Boeing (NYSE: BA) Chief Executive Officer Dave Calhoun has raised the alarm over the impact of the continued U.S.-China trade tensions on the aircraft manufacturer’s sales.
Speaking during the U.S. Chamber of Commerce Aviation Summit, Calhoun said the trade impasse would give Boeing’s competitors like Airbus room to dominate the Chinese market.
Boeing and Airbus each sell almost a quarter of their aircraft to China which is the world’s largest domestic travel market
“We can’t afford to be locked out of that market. Our competitor will jump right in. Nothing good comes from restricted trade,” Calhoun said.
China yet to clear Boeing 737 Max
The impact of the trade war can be seen in the handling of the Boeing 737 Max that was grounded globally due to safety issues. Most countries, including the U.S., have cleared the jetliner, but China still raises safety concerns.
However, Chinese authorities maintain they will keenly approach the approval of the grounded Max fleet. Industry players are now concerned the approval might be derailed with a growing diplomatic tension with the U.S.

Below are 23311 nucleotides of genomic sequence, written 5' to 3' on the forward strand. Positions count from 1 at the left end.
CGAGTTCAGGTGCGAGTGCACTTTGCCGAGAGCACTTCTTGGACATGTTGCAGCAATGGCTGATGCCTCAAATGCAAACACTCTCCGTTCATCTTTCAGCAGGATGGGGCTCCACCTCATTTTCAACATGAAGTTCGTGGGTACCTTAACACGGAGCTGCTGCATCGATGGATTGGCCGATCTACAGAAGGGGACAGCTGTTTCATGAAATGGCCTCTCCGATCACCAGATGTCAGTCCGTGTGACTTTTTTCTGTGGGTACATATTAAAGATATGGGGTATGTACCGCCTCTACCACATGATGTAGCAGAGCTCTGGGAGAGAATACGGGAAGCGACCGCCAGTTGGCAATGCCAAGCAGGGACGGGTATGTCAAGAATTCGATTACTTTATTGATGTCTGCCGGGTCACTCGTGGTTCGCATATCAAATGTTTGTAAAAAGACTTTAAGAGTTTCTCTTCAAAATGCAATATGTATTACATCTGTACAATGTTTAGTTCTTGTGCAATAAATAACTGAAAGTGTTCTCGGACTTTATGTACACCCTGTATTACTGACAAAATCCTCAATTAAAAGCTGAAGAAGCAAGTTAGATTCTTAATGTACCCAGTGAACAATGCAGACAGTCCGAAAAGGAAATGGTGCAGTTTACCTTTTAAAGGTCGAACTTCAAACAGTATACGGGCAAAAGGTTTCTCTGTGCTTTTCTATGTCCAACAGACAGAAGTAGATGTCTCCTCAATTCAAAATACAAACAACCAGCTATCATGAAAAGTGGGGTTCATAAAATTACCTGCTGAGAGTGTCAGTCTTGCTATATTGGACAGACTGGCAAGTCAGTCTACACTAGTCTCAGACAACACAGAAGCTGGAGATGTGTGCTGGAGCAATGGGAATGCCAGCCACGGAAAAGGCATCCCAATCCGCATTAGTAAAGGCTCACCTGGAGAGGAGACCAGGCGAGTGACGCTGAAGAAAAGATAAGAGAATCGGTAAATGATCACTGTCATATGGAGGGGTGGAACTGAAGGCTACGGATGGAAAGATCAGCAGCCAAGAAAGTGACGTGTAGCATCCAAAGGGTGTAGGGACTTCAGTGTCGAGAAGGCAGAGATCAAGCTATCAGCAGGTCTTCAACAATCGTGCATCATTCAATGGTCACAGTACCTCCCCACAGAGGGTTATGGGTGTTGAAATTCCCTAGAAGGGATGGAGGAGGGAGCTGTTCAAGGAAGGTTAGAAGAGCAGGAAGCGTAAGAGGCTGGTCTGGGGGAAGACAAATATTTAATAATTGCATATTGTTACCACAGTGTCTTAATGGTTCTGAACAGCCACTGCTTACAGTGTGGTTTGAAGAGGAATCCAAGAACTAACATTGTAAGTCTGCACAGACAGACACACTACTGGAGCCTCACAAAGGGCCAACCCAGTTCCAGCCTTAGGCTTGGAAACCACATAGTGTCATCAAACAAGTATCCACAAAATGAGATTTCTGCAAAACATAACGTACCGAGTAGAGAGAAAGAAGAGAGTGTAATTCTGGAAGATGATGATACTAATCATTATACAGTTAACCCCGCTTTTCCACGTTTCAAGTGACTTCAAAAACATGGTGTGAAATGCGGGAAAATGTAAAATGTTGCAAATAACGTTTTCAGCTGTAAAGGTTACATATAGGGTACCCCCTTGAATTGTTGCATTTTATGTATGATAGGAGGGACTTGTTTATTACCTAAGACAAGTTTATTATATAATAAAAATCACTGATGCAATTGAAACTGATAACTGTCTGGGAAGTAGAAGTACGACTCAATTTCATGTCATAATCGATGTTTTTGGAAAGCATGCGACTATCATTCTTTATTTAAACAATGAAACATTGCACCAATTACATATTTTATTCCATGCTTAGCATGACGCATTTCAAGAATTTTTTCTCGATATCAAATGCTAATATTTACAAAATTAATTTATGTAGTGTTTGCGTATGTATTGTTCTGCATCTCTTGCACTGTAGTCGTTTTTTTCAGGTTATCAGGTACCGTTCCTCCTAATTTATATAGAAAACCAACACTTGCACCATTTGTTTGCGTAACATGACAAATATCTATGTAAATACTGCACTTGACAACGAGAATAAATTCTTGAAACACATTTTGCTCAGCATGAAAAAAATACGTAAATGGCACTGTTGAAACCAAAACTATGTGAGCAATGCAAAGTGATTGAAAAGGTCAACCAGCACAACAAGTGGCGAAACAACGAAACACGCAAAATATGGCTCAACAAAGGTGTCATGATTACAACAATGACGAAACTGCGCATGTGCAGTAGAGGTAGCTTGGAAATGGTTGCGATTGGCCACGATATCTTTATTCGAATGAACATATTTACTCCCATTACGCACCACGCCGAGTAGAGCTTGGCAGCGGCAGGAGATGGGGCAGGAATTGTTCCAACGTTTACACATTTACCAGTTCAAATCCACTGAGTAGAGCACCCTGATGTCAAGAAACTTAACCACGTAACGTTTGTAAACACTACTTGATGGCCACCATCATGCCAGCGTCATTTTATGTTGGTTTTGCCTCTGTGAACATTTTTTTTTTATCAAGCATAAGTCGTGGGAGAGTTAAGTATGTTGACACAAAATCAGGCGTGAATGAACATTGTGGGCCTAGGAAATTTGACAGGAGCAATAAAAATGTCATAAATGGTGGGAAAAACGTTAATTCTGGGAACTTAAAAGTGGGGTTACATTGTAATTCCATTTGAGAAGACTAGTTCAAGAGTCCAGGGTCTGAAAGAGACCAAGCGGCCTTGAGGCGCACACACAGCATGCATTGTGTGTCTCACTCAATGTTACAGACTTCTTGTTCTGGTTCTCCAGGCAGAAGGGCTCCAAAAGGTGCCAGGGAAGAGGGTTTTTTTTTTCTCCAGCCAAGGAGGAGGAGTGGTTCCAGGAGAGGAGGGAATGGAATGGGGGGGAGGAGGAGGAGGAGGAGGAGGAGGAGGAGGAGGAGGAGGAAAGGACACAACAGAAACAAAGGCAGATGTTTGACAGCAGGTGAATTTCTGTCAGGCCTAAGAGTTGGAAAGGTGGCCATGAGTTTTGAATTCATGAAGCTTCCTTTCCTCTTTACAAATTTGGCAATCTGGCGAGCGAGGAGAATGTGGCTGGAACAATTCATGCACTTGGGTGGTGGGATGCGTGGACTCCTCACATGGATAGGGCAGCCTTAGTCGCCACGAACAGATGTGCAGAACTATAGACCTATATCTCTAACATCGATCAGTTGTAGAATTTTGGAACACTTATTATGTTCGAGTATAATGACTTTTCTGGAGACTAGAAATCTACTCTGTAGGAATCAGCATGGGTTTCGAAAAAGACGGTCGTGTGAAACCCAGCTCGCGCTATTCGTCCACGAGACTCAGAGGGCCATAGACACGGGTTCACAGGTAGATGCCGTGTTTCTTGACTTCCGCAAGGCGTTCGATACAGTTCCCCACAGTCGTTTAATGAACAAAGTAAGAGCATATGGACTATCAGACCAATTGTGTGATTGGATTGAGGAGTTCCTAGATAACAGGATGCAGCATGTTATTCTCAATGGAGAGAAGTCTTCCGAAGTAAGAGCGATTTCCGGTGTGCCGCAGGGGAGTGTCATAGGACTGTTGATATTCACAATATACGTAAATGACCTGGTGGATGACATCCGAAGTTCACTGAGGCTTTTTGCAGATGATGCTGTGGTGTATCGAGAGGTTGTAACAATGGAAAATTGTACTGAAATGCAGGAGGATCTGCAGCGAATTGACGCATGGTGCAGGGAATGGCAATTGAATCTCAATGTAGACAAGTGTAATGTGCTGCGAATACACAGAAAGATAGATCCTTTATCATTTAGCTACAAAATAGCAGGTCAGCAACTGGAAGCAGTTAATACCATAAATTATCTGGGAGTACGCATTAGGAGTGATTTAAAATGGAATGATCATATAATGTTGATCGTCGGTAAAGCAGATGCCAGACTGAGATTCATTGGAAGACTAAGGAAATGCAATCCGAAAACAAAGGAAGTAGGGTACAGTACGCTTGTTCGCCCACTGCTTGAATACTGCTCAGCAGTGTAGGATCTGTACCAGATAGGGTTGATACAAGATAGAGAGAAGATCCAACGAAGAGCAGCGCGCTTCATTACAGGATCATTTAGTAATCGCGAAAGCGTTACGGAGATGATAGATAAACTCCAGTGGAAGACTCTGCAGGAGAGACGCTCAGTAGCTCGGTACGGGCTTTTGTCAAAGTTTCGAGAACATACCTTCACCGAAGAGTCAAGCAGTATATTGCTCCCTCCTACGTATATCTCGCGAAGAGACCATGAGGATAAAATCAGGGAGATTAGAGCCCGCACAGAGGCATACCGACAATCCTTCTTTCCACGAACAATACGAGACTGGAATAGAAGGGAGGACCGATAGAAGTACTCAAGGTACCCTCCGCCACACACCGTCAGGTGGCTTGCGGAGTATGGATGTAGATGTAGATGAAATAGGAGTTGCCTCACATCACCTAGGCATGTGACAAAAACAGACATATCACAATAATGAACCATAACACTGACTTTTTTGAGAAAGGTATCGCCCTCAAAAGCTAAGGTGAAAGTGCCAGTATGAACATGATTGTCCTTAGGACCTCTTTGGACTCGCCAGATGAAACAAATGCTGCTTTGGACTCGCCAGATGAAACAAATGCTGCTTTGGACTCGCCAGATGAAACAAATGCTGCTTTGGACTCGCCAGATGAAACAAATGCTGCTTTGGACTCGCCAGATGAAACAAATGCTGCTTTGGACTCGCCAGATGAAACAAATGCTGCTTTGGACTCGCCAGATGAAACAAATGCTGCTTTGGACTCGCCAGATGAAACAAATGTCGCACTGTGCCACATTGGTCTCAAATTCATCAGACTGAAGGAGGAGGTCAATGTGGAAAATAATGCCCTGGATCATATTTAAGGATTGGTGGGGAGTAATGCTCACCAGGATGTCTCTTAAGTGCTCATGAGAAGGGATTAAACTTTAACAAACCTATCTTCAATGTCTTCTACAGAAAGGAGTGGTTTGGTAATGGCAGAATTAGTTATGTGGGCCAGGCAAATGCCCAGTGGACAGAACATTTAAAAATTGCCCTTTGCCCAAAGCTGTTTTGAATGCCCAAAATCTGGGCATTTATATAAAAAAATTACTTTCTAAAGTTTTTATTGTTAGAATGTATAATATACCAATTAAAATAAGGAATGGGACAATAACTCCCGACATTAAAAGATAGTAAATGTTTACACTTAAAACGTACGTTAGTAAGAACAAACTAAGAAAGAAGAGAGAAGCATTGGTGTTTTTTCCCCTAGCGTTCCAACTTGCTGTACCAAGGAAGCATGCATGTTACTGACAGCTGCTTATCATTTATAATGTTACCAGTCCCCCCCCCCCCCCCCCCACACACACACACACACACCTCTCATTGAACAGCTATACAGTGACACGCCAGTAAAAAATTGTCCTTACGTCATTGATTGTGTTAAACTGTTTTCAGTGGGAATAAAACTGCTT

In clearing the Boeing Max, the manufacturer rolled a series of safety protocols ending a 20-month long grounding. Other changes include the use of data and pilot training.
Furthermore, it has emerged that China did not order any Boeing 737 Max during President Donald Trump’s administration. The tensions escalated during Trump’s tenure after he raised concerns over the trade imbalance between the two countries.
Amid the tensions, China Eastern, a state-owned airline revealed its negotiating with Boeing for a possible Max order. However, the airline remains cautious before proceeding with the deal.
The executive acknowledged that although President Joe Biden is working to end aircraft tariffs with European Union, the China case might be hard to crack.
“I hope we can separate intellectual property and rights from trade, and continue to encourage a free-trade environment between these two economic juggernauts. I think it’s critically important,” said Calhoun.
Concerns over reduced sales to China
Last year, Boeing sold only two 777 freighters to China Cargo, breaking a sales drought from late 2017, and the trade tensions might complicate matters further.
“I think politically (China) is more difficult for this administration, and it was for the last administration. But we still have to trade with our largest partner in the world, China,” Calhoun added.
Amid the warning on potential sales, Boeing is working to recover from almost $12 billion in losses recorded in 2020. The record loss was mainly due to the coronavirus pandemic that grounded air travel.